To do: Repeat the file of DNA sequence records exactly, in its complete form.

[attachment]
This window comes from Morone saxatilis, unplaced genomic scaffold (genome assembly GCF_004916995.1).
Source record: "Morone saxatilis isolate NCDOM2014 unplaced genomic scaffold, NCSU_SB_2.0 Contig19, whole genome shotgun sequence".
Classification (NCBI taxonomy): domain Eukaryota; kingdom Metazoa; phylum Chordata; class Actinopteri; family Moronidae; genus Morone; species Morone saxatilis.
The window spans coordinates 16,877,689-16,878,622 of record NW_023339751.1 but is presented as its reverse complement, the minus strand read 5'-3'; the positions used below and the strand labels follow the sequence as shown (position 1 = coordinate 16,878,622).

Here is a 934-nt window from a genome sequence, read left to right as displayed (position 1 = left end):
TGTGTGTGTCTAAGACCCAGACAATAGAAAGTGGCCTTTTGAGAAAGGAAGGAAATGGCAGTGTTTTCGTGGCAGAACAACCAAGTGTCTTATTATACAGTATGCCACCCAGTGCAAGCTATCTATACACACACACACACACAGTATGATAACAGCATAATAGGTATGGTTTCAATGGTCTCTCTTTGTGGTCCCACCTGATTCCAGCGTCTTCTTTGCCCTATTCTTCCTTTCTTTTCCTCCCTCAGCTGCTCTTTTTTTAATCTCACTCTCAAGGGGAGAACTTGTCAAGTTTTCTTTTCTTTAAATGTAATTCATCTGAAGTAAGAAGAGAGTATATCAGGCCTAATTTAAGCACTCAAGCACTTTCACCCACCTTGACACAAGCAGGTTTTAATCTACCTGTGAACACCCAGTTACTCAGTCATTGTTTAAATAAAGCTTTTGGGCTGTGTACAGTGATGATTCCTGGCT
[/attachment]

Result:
This window comes from Morone saxatilis, unplaced genomic scaffold (genome assembly GCF_004916995.1).
Source record: "Morone saxatilis isolate NCDOM2014 unplaced genomic scaffold, NCSU_SB_2.0 Contig19, whole genome shotgun sequence".
Classification (NCBI taxonomy): domain Eukaryota; kingdom Metazoa; phylum Chordata; class Actinopteri; family Moronidae; genus Morone; species Morone saxatilis.
The window spans coordinates 16,877,689-16,878,622 of record NW_023339751.1 but is presented as its reverse complement, the minus strand read 5'-3'; the positions used below and the strand labels follow the sequence as shown (position 1 = coordinate 16,878,622).

Here is a 934-nt window from a genome sequence, read left to right as displayed (position 1 = left end):
TGTGTGTGTCTAAGACCCAGACAATAGAAAGTGGCCTTTTGAGAAAGGAAGGAAATGGCAGTGTTTTCGTGGCAGAACAACCAAGTGTCTTATTATACAGTATGCCACCCAGTGCAAGCTATCTATACACACACACACACACAGTATGATAACAGCATAATAGGTATGGTTTCAATGGTCTCTCTTTGTGGTCCCACCTGATTCCAGCGTCTTCTTTGCCCTATTCTTCCTTTCTTTTCCTCCCTCAGCTGCTCTTTTTTTAATCTCACTCTCAAGGGGAGAACTTGTCAAGTTTTCTTTTCTTTAAATGTAATTCATCTGAAGTAAGAAGAGAGTATATCAGGCCTAATTTAAGCACTCAAGCACTTTCACCCACCTTGACACAAGCAGGTTTTAATCTACCTGTGAACACCCAGTTACTCAGTCATTGTTTAAATAAAGCTTTTGGGCTGTGTACAGTGATGATTCCTGGCT